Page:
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UAE May Carve up, Offer Oil and Gas Territory: Sources | ASHARQ AL-AWSAT English Archive 2005 -2017
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DUBAI (Reuters) – Prized territory, shared for decades between multinationals and major oil and gas producer the United Arab Emirates (UAE), might be broken up in the medium term, industry sources said on Friday.

The change could follow an open contest that would bring in better technology and a greater variety of players, including Asian firms seeking to meet escalating energy demand.

Since before the founding of the Gulf Arab state in 1971, the concessions, which account for two thirds of its production capacity, have been managed by consortia.

They are held by the emirate of Abu Dhabi, which controls more than 90 percent of the UAE’s oil reserves.

“The UAE is considering all options with the concessions,” said one oil company executive. “That includes breaking them up and offering individual fields in competitive tenders.”

Any changes in the concessions would be made at the highest decision making body for the oil and gas industry, the Supreme Petroleum Council.

If they were split into individual fields, the operators would be more likely to use the latest technology, sources said.

“Are the world’s biggest oil companies really going to give their best technology in a shared concession?” said an oil company executive. “No. Abu Dhabi wants the best of the best. Not the best companies with the second best technologies.”

The state-run Abu Dhabi National Oil Company (ADNOC) has a majority share in the oil and gas provinces and international oil companies hold smaller equity stakes.

The UAE is the only core Gulf member in the Organization of the Petroleum Exporting Countries to allow foreign firms into its oilfields. Leading producer Saudi Arabia and neighboring Kuwait bar entry.

Abu Dhabi may begin discussions next year, even though existing deals were valid into the next decade, sources said.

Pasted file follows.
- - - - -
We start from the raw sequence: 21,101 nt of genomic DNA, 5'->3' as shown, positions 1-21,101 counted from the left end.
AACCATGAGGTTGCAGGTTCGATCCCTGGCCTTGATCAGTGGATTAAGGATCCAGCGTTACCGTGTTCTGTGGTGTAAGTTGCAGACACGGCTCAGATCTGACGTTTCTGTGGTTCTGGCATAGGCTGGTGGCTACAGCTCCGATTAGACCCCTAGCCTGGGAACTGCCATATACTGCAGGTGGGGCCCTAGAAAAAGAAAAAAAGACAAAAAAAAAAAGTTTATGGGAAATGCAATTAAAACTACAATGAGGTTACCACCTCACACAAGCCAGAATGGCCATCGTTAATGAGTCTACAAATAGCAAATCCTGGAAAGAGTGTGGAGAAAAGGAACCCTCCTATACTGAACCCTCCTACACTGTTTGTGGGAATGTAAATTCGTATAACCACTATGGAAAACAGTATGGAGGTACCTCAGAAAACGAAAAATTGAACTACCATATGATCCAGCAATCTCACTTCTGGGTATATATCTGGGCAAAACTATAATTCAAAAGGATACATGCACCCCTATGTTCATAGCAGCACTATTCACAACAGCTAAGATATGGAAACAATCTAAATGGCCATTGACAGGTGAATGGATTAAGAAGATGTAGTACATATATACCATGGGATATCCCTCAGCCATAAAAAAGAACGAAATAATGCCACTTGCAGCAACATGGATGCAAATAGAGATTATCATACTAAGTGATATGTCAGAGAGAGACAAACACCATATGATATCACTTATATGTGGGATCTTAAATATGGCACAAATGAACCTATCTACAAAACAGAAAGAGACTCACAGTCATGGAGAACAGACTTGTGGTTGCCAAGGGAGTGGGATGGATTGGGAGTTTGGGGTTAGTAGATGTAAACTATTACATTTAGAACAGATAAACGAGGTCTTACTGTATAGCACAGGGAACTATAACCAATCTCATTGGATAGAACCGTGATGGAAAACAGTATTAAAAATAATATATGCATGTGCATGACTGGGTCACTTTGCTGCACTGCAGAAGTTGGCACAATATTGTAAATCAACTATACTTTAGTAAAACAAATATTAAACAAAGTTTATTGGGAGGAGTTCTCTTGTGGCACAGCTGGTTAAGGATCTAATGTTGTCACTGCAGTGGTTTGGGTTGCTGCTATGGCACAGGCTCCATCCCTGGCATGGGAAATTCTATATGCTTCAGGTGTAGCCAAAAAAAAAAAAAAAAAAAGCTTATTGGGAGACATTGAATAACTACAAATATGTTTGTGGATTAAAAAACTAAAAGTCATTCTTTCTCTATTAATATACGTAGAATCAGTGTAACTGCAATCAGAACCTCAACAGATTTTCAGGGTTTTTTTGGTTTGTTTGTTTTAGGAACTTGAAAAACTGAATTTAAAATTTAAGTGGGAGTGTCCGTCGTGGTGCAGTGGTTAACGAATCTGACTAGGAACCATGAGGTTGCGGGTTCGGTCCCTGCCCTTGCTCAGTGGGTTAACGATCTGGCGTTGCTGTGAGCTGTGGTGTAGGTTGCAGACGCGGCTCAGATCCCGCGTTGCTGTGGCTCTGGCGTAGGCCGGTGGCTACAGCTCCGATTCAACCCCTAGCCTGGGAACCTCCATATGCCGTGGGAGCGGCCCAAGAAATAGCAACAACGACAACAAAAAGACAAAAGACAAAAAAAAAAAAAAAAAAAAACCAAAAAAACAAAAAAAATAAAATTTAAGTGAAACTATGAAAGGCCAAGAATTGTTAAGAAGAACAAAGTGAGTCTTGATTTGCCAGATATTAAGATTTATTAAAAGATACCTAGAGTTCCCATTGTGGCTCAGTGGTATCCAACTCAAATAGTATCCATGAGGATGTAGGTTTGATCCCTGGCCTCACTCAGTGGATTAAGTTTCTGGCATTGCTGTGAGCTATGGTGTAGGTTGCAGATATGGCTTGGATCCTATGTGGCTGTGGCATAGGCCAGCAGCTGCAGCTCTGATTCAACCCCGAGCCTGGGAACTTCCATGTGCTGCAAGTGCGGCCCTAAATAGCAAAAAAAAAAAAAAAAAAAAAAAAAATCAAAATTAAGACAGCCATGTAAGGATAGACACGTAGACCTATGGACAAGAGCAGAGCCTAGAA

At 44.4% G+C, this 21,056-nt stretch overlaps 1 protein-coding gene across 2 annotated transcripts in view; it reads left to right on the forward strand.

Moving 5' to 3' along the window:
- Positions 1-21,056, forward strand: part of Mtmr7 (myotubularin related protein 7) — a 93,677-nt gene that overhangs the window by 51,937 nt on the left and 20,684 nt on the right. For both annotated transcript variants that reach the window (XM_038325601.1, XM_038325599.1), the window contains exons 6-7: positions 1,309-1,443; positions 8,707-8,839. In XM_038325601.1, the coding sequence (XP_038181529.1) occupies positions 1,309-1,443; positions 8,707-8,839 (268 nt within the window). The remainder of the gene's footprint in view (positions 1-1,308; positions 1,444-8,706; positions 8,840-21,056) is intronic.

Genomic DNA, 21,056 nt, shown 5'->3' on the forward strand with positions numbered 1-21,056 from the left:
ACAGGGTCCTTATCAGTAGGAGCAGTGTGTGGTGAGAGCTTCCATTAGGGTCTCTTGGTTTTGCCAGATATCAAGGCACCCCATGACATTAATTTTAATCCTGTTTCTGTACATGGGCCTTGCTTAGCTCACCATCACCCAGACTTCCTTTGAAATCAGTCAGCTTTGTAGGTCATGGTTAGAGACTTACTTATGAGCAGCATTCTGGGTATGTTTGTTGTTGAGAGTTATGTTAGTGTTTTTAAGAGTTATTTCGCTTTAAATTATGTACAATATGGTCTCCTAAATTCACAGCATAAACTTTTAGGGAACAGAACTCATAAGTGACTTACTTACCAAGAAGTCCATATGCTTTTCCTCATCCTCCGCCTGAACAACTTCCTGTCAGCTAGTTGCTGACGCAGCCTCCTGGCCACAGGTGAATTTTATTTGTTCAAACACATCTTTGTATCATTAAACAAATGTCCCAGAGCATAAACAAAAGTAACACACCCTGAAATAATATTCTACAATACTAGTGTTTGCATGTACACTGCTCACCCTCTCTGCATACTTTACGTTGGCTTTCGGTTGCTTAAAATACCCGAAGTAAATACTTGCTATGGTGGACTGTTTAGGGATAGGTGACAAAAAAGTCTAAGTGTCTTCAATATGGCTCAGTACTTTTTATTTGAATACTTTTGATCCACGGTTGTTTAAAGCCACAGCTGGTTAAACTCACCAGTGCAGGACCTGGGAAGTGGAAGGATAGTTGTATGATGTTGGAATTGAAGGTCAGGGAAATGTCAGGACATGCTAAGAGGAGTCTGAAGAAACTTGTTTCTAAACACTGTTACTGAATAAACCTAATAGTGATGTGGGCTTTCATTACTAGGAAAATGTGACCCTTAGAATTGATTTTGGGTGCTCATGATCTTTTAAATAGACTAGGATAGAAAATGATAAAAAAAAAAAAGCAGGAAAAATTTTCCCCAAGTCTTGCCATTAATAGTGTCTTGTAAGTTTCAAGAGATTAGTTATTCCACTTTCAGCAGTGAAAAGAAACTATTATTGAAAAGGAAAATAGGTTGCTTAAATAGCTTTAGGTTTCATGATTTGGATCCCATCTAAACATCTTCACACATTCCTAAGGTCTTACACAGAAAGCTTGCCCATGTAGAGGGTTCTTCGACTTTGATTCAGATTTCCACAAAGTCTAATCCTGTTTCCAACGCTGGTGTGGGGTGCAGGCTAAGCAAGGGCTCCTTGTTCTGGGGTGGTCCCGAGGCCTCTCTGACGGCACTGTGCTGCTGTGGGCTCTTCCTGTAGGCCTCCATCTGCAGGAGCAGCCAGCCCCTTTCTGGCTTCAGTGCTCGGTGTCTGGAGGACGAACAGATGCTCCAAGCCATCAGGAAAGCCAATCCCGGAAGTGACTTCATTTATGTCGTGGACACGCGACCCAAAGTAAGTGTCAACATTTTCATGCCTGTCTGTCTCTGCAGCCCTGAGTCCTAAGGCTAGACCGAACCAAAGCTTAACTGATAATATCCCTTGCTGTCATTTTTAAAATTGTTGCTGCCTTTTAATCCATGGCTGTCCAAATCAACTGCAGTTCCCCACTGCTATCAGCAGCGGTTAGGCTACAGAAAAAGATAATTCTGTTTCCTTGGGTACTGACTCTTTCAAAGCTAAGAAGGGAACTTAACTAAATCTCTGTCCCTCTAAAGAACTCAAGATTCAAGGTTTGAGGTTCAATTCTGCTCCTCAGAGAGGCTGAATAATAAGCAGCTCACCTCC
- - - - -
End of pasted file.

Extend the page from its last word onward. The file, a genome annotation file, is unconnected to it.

It could be in the UAE’s interest to make a decision sooner rather than later as it seeks to meet its goal of boosting output capacity to 3.5 million bpd by 2011-2012, from current capacity of 2.8 million to 2.9 million bpd.

“My understanding is that they’ll renegotiate the concessions early,” said another executive. “At the moment there is no incentive for concession holders to invest a penny more than they have to.”

The negotiations would likely start after Abu Dhabi has concluded terms in a tender underway for the development of sour gas reserves, sources said. Gas is the first priority for the government as it looks to feed rapidly growing demand from heavy industry and power generation plants.

Open bidding for remodeled oil and gas concessions would allow smaller players to gain access, as well as national oil companies from the growing Asian economies.

It would fit in with the wider trend among Middle East producers to bolster trade ties with Asia, regarded as the oil market of the future.

At the same time, the world’s sixth largest oil exporter wants the international oil companies to retain an important role.

“The UAE has a very good relationship with IOCs and there is no way it wants this to change,” said an industry source. “But it wants to get more competition into its oil and gas industry.”

The world’s largest oil companies all hold stakes. They are Exxon Mobil, Royal Dutch Shell, BP and Total.